Wendy and I are enjoying our roles in KOLD Radio, Whitefish Bay. The characters of Lars Knudsen and Martha Bjorklund are really fun. I'm channeling all my memories of spending two weeks of every summer fishing on the boundary waters with my family. Once you start getting that Minnesota accent goin', it's a bit hard to stop, dontcha know. Fer cryin' out loud, we're talkin' like it at home know, eh?

Rehearsals, however, have been pretty intense. Instead of the normal 6-8 week rehearsal period, we're putting this show up in five weeks (and one of those weeks was Spring Break, so most of our cast was gone). So, it's rehearsal every night and every weekend. Don't forget to come to Pella and see the show (April 15-18)!

On Saturday morning we attended the funeral of one of our friends from Union Street Players. Mike Atkins was our accompanist for The Christmas Post and his wife is on the USP board. It was an incredible funeral service that Mike planned himself as he fought a courageous battle with cancer. Mike, a music teacher and worship leader, filled the service with music. It was fun to sing a lot of the old hymns, and they brought back lots of memories.

It was awesome to have Taylor & Clayton join us for church and brunch yesterday. Taylor took a new job that allows her to go to church on Sunday mornings. Our pastor, Andrew, is leaving and it was an emotional service, as well. Much like Mike's funeral, it was a mixture of grief and hope. Insteady of old hymns, however. We rocked the joint. I was playing bass. It was awesome.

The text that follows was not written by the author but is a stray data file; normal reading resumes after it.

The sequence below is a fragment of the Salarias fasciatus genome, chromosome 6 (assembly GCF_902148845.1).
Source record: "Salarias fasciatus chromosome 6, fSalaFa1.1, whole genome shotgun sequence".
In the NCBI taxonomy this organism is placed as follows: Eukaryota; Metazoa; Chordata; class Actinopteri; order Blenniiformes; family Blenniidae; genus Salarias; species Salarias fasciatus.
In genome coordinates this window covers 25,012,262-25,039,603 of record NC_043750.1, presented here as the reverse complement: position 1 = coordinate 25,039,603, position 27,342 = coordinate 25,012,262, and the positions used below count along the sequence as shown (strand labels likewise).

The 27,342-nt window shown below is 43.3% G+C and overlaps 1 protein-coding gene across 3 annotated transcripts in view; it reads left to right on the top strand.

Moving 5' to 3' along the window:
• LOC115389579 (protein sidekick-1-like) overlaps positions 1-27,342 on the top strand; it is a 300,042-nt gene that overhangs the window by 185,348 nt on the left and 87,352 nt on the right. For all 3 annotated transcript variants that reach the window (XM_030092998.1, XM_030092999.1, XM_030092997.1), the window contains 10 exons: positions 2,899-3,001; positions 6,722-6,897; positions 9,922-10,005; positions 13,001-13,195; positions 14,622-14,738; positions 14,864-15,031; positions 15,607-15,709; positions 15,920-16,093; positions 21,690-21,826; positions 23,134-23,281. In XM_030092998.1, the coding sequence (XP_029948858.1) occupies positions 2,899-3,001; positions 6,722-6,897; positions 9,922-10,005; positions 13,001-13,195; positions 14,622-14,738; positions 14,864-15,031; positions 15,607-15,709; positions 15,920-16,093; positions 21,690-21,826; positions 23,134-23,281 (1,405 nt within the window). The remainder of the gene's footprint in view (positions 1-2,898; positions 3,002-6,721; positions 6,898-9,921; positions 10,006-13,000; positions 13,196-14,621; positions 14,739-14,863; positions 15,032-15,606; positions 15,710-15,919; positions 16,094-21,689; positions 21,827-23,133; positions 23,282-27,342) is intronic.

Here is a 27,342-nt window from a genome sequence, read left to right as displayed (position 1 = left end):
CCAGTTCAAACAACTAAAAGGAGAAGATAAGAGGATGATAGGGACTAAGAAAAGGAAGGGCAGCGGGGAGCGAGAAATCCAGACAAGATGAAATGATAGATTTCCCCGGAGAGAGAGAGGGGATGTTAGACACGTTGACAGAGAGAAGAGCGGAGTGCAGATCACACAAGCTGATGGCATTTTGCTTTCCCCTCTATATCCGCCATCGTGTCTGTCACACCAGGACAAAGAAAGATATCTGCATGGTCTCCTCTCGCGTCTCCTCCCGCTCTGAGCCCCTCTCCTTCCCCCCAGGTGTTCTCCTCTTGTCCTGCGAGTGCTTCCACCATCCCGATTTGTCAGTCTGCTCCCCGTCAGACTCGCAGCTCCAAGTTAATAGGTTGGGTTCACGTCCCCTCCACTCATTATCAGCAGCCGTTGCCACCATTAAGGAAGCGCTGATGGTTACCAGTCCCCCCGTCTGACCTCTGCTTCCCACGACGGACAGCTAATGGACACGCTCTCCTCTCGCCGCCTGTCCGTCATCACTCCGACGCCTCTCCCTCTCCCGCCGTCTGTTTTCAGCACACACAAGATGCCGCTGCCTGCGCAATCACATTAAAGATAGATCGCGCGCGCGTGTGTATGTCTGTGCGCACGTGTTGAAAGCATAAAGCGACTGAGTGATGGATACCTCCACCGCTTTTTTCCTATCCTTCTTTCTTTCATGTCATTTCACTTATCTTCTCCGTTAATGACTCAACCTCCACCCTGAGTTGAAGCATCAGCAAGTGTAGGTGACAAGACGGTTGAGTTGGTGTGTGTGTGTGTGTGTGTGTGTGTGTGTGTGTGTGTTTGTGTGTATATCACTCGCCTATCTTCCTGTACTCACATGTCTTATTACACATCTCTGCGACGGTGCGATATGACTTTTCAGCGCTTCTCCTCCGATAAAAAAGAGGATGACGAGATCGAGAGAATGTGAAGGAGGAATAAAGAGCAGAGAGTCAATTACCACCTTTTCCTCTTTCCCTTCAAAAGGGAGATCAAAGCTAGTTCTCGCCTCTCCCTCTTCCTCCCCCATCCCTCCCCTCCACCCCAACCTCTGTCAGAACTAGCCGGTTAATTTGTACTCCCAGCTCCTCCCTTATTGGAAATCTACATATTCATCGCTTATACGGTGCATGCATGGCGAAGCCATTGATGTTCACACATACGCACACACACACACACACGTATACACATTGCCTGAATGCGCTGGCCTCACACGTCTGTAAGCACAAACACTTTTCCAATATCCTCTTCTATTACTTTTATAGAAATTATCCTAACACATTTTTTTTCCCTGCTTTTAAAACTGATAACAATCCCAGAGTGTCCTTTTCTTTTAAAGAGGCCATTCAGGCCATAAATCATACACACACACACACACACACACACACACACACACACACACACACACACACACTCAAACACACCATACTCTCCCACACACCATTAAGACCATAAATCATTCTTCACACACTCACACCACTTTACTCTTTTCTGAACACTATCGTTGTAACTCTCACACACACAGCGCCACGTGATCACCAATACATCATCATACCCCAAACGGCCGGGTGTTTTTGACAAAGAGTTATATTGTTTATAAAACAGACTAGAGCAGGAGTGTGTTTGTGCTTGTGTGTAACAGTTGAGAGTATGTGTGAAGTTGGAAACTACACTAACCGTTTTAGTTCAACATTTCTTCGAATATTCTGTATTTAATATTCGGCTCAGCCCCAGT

(btw, Taylor & Clayton have been accepted to study abroad in Paris next fall. Wow!)

Wendy and I finished the weekend with friends. Shay's birthday party was last night and the whole crew met in Des Moines for dinner. Wendy and I then spent a few hours with our friends Kev & Beck before heading home.

Now, the week begins.

Chapter-a-Day Isaiah 10

Schoolyard bully. And on that Day also, what's left of Israel, the ragtag survivors of Jacob, will no longer be fascinated by abusive, battering Assyria. They'll lean on God, The Holy—yes, truly. Isaiah 10:20 (MSG)